Apparently not.  The fact that people responded to the treatment they preferred means one of two things.  There may be two different types of depression, one that’s biological and one that’s more behavioral or “exogenous,” and people just happen to choose the appropriate treatment for their type due to some predisposition or innate tendency (self-knowledge?).  Alternatively, the “biological” basis of depression is not all it’s cracked up to be.

One question raised by these results is, why don’t we listen more to our patients and give them what they say they want?  If half the people who want therapy actually get better with therapy, doesn’t that make it hard to justify meds for this population?  Conversely, when we talk about “treatment-resistant depression,” or “depression that doesn’t respond to antidepressants alone,” could it be that the people who don’t respond to pills are simply those who would rather engage in psychotherapy instead?

I believe the implications of these findings may be significant.  For one thing, insurers are becoming less likely to pay for therapy, while they spend more and more money on antidepressant medications.  These studies say that this is exactly what we don’t want to do for a large number of patients (and these patients are easy to identify—they’re the ones who tell us they don’t want meds!).  Furthermore, trials of new antidepressant treatments should separate out the self-described “medication responders” and “therapy responders” and determine how each group responds.  [Note:  in the large STAR*D trial, which evaluated “switching” strategies, patients were given the opportunity to switch from meds to therapy or from one med to a different one of their choosing, but there was no group of patients who didn’t have the option to switch.]  If the “therapy responders” routinely fail to respond to drugs, we need to seriously revamp our biological theories of depression.  Its chemical basis may be something entirely different from how our current drugs are thought to work, or maybe depression isn’t “biological” at all in some people.  This will also keep us from wasting money and resources on treatments that are less likely to work.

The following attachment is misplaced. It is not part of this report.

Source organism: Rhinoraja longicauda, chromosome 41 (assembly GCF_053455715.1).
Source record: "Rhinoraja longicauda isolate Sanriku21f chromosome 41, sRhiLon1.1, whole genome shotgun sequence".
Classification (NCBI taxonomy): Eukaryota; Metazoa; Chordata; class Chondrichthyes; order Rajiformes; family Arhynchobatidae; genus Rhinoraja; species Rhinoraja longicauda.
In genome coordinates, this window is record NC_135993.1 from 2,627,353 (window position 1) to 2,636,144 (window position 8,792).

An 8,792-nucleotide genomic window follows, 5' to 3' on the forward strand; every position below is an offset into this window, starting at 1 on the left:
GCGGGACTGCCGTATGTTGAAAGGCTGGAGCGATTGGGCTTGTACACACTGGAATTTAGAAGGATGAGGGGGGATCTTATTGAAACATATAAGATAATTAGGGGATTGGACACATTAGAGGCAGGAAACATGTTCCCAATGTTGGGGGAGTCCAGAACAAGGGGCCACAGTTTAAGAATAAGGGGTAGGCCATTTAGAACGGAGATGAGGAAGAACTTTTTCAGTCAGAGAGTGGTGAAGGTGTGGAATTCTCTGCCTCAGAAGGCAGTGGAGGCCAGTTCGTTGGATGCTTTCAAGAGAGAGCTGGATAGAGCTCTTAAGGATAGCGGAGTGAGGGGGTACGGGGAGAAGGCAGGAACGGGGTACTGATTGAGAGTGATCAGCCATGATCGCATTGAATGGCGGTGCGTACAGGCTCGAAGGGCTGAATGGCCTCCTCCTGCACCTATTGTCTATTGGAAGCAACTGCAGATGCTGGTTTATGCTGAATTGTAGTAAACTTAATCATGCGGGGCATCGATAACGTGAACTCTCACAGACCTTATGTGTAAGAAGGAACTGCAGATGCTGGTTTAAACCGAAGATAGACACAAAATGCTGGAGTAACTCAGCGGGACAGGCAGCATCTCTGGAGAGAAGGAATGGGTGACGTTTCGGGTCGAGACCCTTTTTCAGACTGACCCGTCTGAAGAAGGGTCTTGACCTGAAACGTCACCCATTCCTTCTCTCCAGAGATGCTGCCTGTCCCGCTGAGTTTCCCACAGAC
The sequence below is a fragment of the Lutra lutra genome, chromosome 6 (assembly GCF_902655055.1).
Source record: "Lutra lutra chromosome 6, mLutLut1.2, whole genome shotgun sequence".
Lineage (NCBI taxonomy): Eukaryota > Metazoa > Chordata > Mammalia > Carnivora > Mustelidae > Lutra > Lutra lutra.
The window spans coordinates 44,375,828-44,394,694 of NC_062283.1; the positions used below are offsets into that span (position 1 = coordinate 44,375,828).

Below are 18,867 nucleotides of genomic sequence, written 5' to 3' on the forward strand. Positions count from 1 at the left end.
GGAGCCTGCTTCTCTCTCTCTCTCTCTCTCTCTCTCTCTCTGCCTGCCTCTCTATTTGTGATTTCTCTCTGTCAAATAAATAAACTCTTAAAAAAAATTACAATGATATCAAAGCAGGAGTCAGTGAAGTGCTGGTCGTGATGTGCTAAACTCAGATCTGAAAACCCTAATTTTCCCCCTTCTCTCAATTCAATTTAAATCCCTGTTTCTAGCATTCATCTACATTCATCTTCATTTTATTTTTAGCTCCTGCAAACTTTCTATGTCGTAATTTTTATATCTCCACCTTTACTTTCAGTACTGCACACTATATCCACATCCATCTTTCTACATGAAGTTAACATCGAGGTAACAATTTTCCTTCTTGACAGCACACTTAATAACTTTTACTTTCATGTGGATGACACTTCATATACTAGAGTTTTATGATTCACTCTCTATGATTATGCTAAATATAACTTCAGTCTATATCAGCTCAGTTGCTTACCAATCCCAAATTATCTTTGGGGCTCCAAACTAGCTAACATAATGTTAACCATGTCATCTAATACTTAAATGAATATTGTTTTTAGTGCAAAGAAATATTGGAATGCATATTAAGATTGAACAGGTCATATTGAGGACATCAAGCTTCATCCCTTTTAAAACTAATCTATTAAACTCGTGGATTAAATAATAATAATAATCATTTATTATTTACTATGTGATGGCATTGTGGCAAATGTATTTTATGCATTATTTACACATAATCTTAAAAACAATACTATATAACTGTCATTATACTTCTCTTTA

While it’s often risky to ask a patient what he or she wants (and to give it to them), depression may be just the opportunity to engage the patient in a way that respects their desires.  These data show that the patient may know more than the doctor what “works” and what doesn’t, and maybe it’s time we pay closer attention.